NICE recommends rivaroxaban (Xarelto) to prevent blood clots in people who have had a heart attack in final draft guidance

In final draft guidance published today NICE has confirmed its earlier positive draft decision recommending rivaroxaban (Xarelto, Bayer Healthcare), in combination with clopidogrel and aspirin, or with aspirin alone, as an option

An acute coronary syndrome happens when one or more of the blood vessels in the heart become narrowed or blocked. Where the blood supply to the heart is blocked, this can lead to heart attacks (ST-segment-elevation myocardial infarction (STEMI) and non-ST-segment myocardial infarction (NSTEMI)) where there is damage to the heart muscle.

People who have a heart attack are at higher risk of having further events. In 2009/10 there were 57,000 admissions for heart attacks in England, with 28,000 subsequent heart attacks.

Rivaroxaban is licensed for the prevention of blood clots in adults who have an acute coronary syndrome severe enough to result in the release of cardiac biomarkers into the blood that show heart muscle has been damaged1. It is given with aspirin and clopidogrel, another drug that helps to prevent the blood from clotting, or with aspirin alone.

Rivaroxaban is given as a tablet. It prevents the formation of blood clots by stopping a substance called Factor Xa from working. Factor Xa is necessary in the formation of thrombin and fibrin, the key components in blood clot formation. Rivaroxaban helps to maintain blood flow to the heart muscle to prevent further damage to the heart.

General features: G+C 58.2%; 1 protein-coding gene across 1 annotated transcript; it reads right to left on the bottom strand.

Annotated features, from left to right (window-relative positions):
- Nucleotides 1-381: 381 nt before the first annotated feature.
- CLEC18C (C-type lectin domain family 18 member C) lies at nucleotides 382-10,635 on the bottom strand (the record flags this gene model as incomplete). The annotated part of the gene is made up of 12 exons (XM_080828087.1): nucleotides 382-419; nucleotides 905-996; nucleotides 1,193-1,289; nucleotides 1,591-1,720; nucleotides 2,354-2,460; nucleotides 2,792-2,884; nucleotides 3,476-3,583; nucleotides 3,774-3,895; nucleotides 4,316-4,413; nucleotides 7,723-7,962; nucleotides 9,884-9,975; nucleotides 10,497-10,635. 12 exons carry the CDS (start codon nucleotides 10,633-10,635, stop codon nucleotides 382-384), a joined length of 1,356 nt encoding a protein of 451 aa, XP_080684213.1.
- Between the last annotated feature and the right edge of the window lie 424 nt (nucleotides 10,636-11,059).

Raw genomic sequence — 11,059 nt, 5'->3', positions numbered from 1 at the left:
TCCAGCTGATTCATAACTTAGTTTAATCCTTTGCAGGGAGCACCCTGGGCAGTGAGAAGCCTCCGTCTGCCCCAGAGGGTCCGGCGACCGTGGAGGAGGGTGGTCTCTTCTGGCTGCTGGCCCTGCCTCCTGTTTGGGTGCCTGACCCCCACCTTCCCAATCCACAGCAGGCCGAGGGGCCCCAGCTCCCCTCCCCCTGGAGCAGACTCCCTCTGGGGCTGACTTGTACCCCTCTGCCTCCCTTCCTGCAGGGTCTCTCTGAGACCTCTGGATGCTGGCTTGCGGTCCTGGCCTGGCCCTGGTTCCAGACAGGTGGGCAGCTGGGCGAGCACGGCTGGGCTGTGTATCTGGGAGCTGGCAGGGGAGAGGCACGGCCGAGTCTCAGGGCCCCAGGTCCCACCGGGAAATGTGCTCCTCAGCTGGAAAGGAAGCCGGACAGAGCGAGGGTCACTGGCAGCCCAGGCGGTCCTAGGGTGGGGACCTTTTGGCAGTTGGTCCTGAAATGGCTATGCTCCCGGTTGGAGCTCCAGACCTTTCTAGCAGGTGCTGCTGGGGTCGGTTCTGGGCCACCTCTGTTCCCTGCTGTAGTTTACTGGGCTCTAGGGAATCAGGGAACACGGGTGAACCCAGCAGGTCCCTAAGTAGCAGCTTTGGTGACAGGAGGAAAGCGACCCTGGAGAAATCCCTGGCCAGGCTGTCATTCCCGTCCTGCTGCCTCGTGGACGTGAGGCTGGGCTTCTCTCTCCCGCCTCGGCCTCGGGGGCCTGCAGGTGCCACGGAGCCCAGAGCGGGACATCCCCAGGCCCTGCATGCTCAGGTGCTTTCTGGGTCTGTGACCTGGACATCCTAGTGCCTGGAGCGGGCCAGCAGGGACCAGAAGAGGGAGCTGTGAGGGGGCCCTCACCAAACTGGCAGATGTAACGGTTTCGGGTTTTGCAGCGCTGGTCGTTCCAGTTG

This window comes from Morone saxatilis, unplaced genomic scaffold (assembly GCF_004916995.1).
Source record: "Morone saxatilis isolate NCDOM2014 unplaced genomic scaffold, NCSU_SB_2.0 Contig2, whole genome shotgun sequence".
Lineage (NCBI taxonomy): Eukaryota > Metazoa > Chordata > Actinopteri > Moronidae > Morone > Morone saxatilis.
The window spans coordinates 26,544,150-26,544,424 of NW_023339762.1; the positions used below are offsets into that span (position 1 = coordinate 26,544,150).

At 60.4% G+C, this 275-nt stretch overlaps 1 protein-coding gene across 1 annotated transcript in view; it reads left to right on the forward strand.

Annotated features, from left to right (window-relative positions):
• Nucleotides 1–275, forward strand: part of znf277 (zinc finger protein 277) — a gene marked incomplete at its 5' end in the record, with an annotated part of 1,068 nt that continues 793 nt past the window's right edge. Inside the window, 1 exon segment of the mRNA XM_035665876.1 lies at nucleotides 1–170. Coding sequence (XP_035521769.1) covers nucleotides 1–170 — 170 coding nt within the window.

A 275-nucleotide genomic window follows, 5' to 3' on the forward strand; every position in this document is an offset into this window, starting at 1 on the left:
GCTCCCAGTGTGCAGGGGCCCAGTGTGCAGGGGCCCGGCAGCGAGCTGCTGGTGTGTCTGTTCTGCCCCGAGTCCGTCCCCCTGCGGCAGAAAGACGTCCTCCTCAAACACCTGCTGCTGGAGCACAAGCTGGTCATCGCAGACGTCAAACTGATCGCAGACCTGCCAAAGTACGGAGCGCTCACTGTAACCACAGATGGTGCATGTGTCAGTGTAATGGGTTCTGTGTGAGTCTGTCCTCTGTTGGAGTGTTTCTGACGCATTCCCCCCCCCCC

Professor Carole Longson, NICE Health Technology Evaluation Centre Director, said: "Based on the evidence considered, the independent Appraisal Committee concluded that rivaroxaban, in combination with aspirin plus clopidogrel or with aspirin alone, was more effective than aspirin plus clopidogrel or aspirin alone for preventing further cardiovascular deaths and heart attacks in people with acute coronary syndrome and raised cardiac biomarkers. The Committee therefore recommended rivaroxaban as a cost-effective use of NHS resources.

"Because rivaroxaban is associated with a higher risk of causing bleeding than clopidogrel in combination with aspirin or aspirin alone, the draft guidance recommends that before starting treatment doctors should carry out a careful assessment of a person's bleeding risk. The decision to start treatment should be made after an informed discussion between the doctor and patient about the benefits and risks of rivaroxaban. Also, because there is limited experience of treatment with rivaroxaban up to 24 months, the draft guidance recommends careful consideration should be given to whether treatment is continued beyond 12 months."

The draft guidance is now with consultees, who have the opportunity to appeal against it. Once NICE issues its final guidance on a technology, it replaces local recommendations across the country.